On our graph is indeed concave downwards. The blue and yellow lines represent potential scenarios by which we may estimate how much more gold there remains to be found. Both suggested lines cover approximately one order of magnitude, however I believe the yellow line to be unrealistic, as it would suggest that there remain many very large deposits to be found--and projecting it all the way to the right would suggest one deposit larger than a billion ounces remains to be found!

The blue line would not permit much more in the way of large deposits, but would suggest that a great many smaller deposits are yet to be found. For instance, in the NRH report, there are 100 deposits larger than about 4 million ounces. From the blue line we would infer about 300 deposits larger than 4 million ounces. Two hundred more to go!

It may seem fantastic, but one thing to remember is that virtually all gold deposits ever discovered outcrop at surface. We are only just learning how to discover deposits that don't outcrop at surface. There's a lot of underground that hasn't been explored yet, so it's be fair to say the planet Earth is still an immature exploration district.

Friday, December 23, 2011

Innovation in complex systems

Innovation has been on my mind a lot lately. Unfortunately, not the kind that results in iPhones and the like.

We normally think of innovation as a good thing. But not all innovations are good ones. As counterexamples, let's consider recent political innovations in the US that allow indefinite detention without trial of anyone accused of terror-related activities; or the use of Predator drones to target American citizens.

My interest has been innovation in the Earth system--particularly in the behaviour of the climate system over the past two million years. The problem with recognizing innovation is that we tend to interpret any activities in light of what we already know--consequently it is difficult to discover anything new. Our first tendency would be to explain our new observations as a special case of what we already know. We resist the idea that something new is occurring.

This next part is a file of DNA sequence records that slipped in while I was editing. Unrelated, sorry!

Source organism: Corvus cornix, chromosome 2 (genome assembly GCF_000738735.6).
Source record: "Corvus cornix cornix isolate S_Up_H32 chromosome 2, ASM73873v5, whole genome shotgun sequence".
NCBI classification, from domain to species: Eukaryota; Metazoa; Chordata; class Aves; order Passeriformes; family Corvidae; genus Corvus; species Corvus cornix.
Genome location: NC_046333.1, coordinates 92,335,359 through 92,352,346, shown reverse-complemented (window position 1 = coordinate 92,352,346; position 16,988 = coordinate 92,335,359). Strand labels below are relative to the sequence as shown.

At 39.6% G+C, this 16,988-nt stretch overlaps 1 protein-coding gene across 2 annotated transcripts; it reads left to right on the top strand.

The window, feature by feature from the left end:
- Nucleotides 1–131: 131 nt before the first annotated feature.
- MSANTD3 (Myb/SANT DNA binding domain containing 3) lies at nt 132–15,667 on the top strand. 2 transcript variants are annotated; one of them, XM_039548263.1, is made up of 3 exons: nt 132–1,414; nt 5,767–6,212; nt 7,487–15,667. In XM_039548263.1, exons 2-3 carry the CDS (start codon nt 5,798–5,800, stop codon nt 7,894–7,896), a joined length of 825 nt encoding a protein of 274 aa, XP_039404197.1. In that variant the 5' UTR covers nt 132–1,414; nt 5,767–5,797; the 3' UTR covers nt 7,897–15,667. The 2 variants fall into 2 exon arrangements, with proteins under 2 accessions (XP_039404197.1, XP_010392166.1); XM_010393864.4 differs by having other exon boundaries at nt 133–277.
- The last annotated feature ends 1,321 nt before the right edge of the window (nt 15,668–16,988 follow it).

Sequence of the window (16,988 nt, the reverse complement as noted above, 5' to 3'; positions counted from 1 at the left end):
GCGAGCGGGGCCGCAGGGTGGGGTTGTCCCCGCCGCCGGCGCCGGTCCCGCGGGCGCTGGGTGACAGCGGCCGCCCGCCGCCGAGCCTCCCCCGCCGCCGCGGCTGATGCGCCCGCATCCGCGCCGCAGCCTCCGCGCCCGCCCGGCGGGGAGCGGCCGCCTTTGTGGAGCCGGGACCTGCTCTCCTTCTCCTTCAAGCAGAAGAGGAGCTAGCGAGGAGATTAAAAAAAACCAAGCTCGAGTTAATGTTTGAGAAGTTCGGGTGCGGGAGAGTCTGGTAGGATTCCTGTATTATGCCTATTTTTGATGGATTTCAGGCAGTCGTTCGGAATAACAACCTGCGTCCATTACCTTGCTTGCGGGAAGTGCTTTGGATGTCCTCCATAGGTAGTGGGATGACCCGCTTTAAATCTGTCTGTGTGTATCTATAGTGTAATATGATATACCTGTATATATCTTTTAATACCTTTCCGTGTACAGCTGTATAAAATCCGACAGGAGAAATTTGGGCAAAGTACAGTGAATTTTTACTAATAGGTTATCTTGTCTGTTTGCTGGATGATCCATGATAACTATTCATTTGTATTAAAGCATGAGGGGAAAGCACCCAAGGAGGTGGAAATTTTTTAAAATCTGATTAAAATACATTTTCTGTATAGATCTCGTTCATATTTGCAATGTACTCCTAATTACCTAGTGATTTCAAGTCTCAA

The Earth system is driven by a few global parameters which interact with myriads of local agents; yet contrary to expectations instead of dissolving into noise, highly ordered global-scale structure arises. We may call such structures emergent properties, and the means by which they arise is termed emergence.

The problem of how these global structures arise from multitudes of interacting local agents is, shall we say, a non-trivial problem. They are in no way predictable from our knowledge of the local interactions; nevertheless we agree that emergence is in accordance with physical laws.

In earth systems, such emergent properties include plate tectonics, glaciations, superplume events, and some mass extinction events.

The emergent properties of a system may change. These changes may or may not be related to specific change(s) on the local level. For the purpose of this essay, I am referring to such changes as innovation.

Possible examples of innovation in Earth systems include the (somewhat controversial) proposed change in mode of tectonics in Archaean time; (very controversial) Neoproterozoic glaciation (i.e., "snowball Earth"); and magnetic pole reversals.

I have been considering change in operation of the climate system during the Mid-Pleistocene (from about 1 million years ago to about 500 thousand years ago).

I present the following probability density plots of the 2-d phase space reconstructions of the ice volume proxy, produced using the time delay method with a delay of 6 thousand years. Each of the figures below is calculated from 150 thousand years of data.

Starting from the Early Pleistocene . . .

Limit cycles (green dashed ellipses) are common in the Early Pleistocene, less so later.

Areas of Lyapunov stability, labelled A1 and A2, represent relatively ice-free conditions. Current global ice volume is comparable to A2, and A1 represents even less ice than at present. Limit cycles in the Early Pleistocene (representing slow, steady growth and decay of ice sheets) start from either the A1 or A2 condition.